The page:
Considerations for Virtualized Database Instances

Virtualization of x86 servers is ubiquitous for obvious reasons. Cost savings, efficiencies in provisioning virtual machines (VMs), recoverability, and the ability to move workloads are a few of them. There are, however, key VM and host metrics and events you should keep an eye on if you suspect your database performance is being impacted by running in a virtual machine. Let’s walk through those metrics using VMware ESXi as the basis of the discussion.


The beauty of hypervisors such as VMware’s ESXi is that they do a good job of obfuscating to the OS and database that they’re running in a VM and not a physical server. This is also why the following CPU-related metrics are important to monitor.

CPU Ready: This metric indicates that the VM (and the database trying to run inside it) was ready to run but instead sat idle while waiting behind other VMs contending for control of the same shared resources, such as physical CPUs or memory. The term “oversubscription” means you’ve assigned more virtual resources than the physical resources that exist to run all VMs concurrently. It may seem a bit strange, but reducing the number of vCPUs may dramatically increase its performance. Generally, oversubscription shouldn’t go above 5%.

Host CPU Usage: This relates to actively used CPUs as a percentage of total available CPU on the machine. If this number is high, you might see VMs with high CPU Ready and/or Co-Stop metrics. Active CPU is approximately equal to the ratio of the used CPU to the available CPU where Available CPU = # of physical CPUs x clock rate.

Co-Stop: The amount of time a VM waits for a vCPU is due to scheduling (lack of resources). This means that your VM can be waiting for physical CPU resources in use by other VMs. If you see high Host CPU Usage, it is probably a sign that there are too many VMs on this host and/or you need more physical CPU resources.


Memory management is a strength of ESXi and other hypervisors—assuming you have enough physical memory on your server supporting the various virtual machines running on it. Generally, you shouldn’t see an impact on the VM your database is running on as long as you don’t see a high VM memory swap rate, which means your VM is suffering the painful overhead of its memory being swapped in and out from the disk. The following five metrics should be observed to ensure your VM isn’t suffering due to memory.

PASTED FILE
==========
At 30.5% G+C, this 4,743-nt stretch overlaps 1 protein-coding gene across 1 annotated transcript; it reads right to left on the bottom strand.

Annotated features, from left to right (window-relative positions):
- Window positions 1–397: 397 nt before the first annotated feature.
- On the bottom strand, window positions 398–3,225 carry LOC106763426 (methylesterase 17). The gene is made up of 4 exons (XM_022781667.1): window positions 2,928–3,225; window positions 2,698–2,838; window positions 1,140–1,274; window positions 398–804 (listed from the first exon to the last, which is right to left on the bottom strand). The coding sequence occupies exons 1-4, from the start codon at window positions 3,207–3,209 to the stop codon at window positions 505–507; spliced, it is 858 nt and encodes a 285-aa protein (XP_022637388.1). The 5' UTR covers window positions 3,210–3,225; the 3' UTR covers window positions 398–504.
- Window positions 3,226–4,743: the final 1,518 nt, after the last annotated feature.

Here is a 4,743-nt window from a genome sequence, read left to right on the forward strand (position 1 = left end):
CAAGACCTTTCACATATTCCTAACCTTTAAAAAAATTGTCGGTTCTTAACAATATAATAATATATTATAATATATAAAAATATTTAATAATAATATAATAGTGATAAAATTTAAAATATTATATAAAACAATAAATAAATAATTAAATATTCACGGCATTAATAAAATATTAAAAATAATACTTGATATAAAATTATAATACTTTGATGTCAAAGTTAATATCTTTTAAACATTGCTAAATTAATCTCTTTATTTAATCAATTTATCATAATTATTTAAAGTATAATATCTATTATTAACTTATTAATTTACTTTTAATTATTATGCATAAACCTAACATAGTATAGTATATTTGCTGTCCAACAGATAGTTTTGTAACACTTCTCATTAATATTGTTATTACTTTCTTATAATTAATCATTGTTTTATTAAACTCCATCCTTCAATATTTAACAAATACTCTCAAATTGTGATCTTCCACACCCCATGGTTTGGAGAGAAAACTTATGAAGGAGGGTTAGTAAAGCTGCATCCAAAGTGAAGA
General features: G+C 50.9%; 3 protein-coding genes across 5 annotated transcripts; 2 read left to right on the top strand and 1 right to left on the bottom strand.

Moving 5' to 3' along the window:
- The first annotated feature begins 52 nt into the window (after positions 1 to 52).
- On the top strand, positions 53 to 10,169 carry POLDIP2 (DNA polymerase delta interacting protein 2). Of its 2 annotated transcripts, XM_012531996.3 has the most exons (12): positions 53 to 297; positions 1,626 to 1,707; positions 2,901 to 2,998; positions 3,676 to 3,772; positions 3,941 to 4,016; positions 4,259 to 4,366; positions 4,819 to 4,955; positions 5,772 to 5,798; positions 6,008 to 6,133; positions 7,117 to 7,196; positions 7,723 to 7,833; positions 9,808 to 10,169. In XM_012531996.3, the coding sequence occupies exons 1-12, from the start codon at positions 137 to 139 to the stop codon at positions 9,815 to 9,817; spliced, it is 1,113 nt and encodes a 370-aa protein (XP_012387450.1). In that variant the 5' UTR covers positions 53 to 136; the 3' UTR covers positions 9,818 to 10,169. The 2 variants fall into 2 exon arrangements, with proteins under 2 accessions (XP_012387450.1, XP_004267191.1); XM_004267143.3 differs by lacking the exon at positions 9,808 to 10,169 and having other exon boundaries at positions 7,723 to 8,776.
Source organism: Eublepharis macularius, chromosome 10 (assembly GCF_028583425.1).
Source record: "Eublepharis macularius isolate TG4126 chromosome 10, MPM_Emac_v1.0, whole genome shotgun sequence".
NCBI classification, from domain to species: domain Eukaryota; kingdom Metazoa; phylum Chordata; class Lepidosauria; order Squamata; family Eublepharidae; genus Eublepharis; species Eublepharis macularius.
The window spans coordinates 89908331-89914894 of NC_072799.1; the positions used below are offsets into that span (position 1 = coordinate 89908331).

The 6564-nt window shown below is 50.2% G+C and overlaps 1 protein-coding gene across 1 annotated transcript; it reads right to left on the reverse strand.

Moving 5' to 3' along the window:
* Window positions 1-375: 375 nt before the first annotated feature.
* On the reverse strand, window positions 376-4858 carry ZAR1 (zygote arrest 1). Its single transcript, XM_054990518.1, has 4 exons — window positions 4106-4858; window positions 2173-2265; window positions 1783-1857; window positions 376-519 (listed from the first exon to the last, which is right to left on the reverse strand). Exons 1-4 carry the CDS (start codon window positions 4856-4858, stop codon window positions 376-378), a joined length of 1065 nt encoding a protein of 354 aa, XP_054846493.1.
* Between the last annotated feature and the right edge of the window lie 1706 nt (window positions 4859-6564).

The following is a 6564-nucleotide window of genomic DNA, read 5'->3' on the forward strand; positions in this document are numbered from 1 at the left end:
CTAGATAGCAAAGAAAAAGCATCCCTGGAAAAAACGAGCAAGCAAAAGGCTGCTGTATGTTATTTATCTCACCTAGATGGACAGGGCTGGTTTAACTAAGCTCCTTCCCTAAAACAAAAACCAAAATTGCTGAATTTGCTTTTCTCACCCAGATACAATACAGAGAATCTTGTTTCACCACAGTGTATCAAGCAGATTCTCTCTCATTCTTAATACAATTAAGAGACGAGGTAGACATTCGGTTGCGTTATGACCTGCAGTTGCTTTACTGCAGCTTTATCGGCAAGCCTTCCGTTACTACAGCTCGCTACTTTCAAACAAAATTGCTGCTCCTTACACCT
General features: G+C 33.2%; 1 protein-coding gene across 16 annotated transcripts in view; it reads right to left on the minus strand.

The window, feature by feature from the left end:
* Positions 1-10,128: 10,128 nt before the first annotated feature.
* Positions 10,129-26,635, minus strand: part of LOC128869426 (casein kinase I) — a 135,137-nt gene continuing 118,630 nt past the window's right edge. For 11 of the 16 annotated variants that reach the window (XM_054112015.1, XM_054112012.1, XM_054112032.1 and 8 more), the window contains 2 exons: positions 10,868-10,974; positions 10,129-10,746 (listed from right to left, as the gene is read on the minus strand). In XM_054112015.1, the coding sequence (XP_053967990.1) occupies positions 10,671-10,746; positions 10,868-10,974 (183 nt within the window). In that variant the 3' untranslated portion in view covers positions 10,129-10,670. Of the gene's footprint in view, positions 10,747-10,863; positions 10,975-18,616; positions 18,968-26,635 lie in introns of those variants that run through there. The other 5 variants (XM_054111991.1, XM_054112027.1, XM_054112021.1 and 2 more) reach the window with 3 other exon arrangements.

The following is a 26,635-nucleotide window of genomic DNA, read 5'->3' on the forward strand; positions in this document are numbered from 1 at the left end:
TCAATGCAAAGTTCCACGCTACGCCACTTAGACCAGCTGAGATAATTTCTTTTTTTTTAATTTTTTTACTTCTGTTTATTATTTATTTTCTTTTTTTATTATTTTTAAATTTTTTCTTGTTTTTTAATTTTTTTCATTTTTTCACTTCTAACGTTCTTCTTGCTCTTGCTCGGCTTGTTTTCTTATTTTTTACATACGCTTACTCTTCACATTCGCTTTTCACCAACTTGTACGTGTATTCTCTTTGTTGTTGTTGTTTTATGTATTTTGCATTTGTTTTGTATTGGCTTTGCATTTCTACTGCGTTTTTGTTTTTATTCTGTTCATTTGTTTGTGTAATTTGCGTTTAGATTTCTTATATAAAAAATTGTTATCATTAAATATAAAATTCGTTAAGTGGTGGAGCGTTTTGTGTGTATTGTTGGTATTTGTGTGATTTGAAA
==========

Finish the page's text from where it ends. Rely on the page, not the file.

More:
VM Memory Swap Rate: The “swap in” and “swap out” rates generally mean you have a shortage of physical memory on the host, so the memory is swapped in and out from disk.
VM Active Memory Usage:
This is the memory in use as a percent of the memory configured for the VM.
Host Memory Usage:
This is the memory usage on the host (consumed memory/total machine memory). If this is high (e.g., GT 90%), this could indicate host memory over-commit, which could lead to high VM swap rates.
VM Memory Overhead:
This is simply the amount of memory used to run the VM. Over-configuring memory (or excess vCPU for that matter) will unnecessarily increase overhead. That said, there’s memory needed by ESXi itself and the virtual machine (virtual machine frame buffer).
VM Memory Balloon
: The balloon driver reclaims pages on the server considered less valuable. The goal of this VMware proprietary technique is to match the behavior of a guest OS. You should only see this when the host is running low or is out of physical memory. If you see the virtual machine your database instance is running in has a certain percent of memory claimed by the balloon driver, look for memory swapping, which could affect your VM’s performance. However, if you don’t see any swapping issues, you don’t and won’t necessarily have a performance problem.


Latency at the physical host can have a negative impact on VM and database performance.
Host Max Disk Latency: This is the highest latency value across all disks used by this host.
Host Disk Latency: Read latency is the average amount of time to process a read command to a disk to the host (across all VMs). High disk latency indicates storage may be slow or overloaded. Write latency is similar to read and is the average amount of time to process a write command from the specific disk across all VMs. Disk Write Latency = Kernel Write Latency + Device Write Latency. Expected disk latencies will depend on the nature of the storage, such as the read/write mix, randomness, and I/O size, along with the capability of the storage subsystem.

Understand the Metrics

DBAs and those responsible for database performance don’t have to be virtual administrators or “VM gurus,” but they do need to be lucid regarding the metrics to ensure their database instance isn’t being impacted due to the VM running the instance.